This week we got to choose which game we wanted to play. I chose to play Lasers and Feelings with a few of my classmates. Lasers and Feelings is a quick-play roleplaying game. In the game, you play as a crewmate of the interstellar scout ship Raptor. I ended up playing as the Alien Scientist on the ship who has a love of collecting brains and all things a little gross. My character had a number of three, which means I am in the middle of being good with both feelings and laser taks. My character’s goal was to solve weird space mysteries. I would say the hardest part of the game was picking names for all of our characters. So many of us kept refreshing Fantasy Name Generator trying to find a good name.
During the game, our crew received a distress signal. Knowing how distress signals play out, we all still decided to investigate the signal. When we got to the ship, we discovered that there were no life forms alive. We searched the ship and ended up finding the bodies of a few of the crew. My character may have stolen the brains of said crewmates in hopes of studying them and adding them to her collection. When searching the armory of the ship, we ended up getting locked in the room by the “captain” of the ship. The “captain” of the ship ended up being an android spy sent to destroy Earth. I ended up watching as two of my crewmates kill the android using laser guns and laser swords. Before leaving the ship, my character looted as much as they could for their next future experiment. Everyone on our crew was able to return safely and ready to continue on our next adventure.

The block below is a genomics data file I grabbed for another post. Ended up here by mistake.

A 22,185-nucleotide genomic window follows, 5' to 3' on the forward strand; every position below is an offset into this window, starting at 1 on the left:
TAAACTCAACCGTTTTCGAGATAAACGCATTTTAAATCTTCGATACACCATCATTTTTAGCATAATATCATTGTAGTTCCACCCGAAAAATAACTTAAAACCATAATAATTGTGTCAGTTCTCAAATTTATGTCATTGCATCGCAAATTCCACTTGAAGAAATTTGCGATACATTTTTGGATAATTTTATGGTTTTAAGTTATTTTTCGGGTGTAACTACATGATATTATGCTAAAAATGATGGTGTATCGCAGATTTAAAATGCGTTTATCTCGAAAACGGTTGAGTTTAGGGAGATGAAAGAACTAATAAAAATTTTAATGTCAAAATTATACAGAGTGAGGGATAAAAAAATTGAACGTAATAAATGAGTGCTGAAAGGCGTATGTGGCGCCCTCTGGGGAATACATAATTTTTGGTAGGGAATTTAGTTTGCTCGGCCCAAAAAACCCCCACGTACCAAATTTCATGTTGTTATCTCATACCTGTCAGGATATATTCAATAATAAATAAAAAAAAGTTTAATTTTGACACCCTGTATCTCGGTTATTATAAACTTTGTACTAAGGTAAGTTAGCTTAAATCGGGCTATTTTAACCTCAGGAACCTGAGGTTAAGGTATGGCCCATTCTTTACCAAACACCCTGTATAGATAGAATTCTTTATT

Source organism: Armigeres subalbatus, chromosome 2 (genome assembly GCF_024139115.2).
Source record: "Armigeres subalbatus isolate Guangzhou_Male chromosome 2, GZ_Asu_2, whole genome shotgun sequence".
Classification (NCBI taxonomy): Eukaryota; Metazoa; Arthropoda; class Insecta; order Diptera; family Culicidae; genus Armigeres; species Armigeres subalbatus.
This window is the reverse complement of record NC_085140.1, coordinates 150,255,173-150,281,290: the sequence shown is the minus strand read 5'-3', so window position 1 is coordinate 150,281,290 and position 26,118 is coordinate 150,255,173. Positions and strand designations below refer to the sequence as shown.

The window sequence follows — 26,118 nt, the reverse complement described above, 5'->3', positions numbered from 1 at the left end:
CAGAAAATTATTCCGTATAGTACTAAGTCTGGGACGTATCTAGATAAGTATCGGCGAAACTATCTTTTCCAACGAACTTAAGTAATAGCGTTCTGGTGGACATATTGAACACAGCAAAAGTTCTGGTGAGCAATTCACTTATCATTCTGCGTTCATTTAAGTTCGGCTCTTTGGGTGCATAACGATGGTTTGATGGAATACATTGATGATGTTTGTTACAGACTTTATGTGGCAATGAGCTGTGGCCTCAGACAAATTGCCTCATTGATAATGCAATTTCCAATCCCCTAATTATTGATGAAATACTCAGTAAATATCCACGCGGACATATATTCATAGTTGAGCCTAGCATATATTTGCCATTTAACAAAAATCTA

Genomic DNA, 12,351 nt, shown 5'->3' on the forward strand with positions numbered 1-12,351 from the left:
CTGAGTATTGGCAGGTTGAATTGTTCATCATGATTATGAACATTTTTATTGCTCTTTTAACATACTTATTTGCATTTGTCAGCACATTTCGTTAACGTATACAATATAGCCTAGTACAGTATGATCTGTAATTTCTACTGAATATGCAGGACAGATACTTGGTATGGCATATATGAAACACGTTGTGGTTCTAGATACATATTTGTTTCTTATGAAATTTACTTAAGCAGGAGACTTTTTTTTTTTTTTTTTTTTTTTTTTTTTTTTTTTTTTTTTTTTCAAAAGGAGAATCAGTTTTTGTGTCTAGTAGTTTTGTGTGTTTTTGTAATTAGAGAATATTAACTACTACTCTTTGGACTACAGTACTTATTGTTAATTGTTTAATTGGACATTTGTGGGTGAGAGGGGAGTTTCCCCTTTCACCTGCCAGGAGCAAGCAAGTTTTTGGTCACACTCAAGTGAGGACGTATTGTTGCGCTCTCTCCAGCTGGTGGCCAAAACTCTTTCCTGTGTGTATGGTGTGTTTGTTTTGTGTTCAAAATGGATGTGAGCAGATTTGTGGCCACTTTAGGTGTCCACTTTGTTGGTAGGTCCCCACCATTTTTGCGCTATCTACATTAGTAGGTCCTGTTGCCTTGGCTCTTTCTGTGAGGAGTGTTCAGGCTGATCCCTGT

I would recommend this game to anyone who loves role-playing games like Dungeons and Dragons. This game is almost like a simpler version of Dungeons and Dragons. It’s very fun, easy to learn, and can be played in a short amount of time. Like Dungeons and Dragons, every person needs to cooperate as a group to get the story going. Each of us had a part to play to make the game more interesting. An entire game can be played out in the span of an hour or two. This game was so fun to play and I had a great time watching and collaborating with my classmates as our characters.
For this session, I grouped up with a few others to play the popular game “Among Us.” This is a fun video game where you and your crew are in space and your goal is to do tasks around the ship. However, the twist is that there are impostors on the ship who want to kill all the regular crewmates.